Gel Biopolymer Electrolytes Based on Saline Water and Seaweed

Gel Biopolymer Electrolytes Based on Saline Water and Seaweed

Author: ChemSusChem

Climate change and the demand for renewable energy have made high-capacity energy storage an interesting research target. Current energy storage technologies often use toxic and non-ecofriendly electrolytes, focusing on performance and not on sustainability. Biomass-derived polymers can be promising resources for the manufacturing of sustainable energy storage devices. Supercapacitors constitute an alternative to batteries that charge and discharge very quickly.

Larissa A. Santa-Cruz, Universidade Federal de Pernambuco, Recife, Brazil, Giovanna Machado, Centro de Tecnologias Estratégicas do Nordeste (CETENE), Recife, Brazil, and colleagues have developed a conductive gel biopolymer electrolyte for use in sustainable, high-power aqueous supercapacitors. The gel is based on saline water and seaweeds—red algae, in particular—as sustainable resources. The team used agar-agar, a mixture of polysaccharides that can form gels, extracted from red algae (Rhodophyta) and treated it with an NaOH solution to promote an increase in gel viscosity. The agar-agar gel served as the solid phase of the gel electrolyte, and an aqueous NaCl solution served as the liquid conductive phase.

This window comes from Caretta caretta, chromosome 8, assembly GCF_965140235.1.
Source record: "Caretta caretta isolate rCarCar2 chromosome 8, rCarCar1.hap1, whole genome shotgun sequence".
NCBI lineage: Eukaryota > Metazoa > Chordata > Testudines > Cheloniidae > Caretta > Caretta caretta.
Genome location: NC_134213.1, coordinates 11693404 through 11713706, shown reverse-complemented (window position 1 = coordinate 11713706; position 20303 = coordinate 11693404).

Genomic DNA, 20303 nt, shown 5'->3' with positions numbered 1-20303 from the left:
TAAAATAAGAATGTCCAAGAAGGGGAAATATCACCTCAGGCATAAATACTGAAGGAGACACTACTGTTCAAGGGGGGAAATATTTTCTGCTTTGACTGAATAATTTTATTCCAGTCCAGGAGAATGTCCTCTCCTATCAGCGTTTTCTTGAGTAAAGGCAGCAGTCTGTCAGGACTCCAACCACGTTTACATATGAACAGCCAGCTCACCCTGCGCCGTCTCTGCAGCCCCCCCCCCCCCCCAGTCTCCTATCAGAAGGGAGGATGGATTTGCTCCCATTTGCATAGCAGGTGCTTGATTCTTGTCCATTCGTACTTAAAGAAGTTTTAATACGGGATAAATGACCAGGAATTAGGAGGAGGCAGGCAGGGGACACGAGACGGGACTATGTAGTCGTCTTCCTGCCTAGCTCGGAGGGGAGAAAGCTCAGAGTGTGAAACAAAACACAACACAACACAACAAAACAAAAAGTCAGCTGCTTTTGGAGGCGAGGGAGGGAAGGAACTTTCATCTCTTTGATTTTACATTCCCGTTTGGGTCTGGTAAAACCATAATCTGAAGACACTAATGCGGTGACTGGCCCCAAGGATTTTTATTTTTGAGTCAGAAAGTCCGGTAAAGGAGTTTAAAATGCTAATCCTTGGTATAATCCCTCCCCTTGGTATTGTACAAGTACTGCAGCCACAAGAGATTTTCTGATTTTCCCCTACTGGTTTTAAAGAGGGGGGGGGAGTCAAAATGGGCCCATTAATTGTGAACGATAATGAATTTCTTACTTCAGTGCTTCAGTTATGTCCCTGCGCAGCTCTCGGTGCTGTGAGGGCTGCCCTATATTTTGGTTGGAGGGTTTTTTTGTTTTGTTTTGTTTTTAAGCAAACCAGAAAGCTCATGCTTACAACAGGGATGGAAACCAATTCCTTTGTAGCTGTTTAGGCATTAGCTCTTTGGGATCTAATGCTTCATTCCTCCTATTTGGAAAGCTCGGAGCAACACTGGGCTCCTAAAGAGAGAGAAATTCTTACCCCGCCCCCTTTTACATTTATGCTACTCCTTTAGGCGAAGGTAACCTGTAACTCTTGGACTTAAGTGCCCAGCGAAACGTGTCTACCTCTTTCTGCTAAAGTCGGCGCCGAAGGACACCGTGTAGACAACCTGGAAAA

The team found that supercapacitors with porous activated carbon electrodes using the developed gel biopolymer electrolyte showed a satisfactory energy density (0.736 Wh kg–1) and power density (230 W kg–1). The supercapacitors also achieved a long running time, reaching 3,500 cycles. The developed electrolyte is an environmentally friendly and low-cost option. These features could be useful for scale-up and for the development of the next generation of green energy storage devices.


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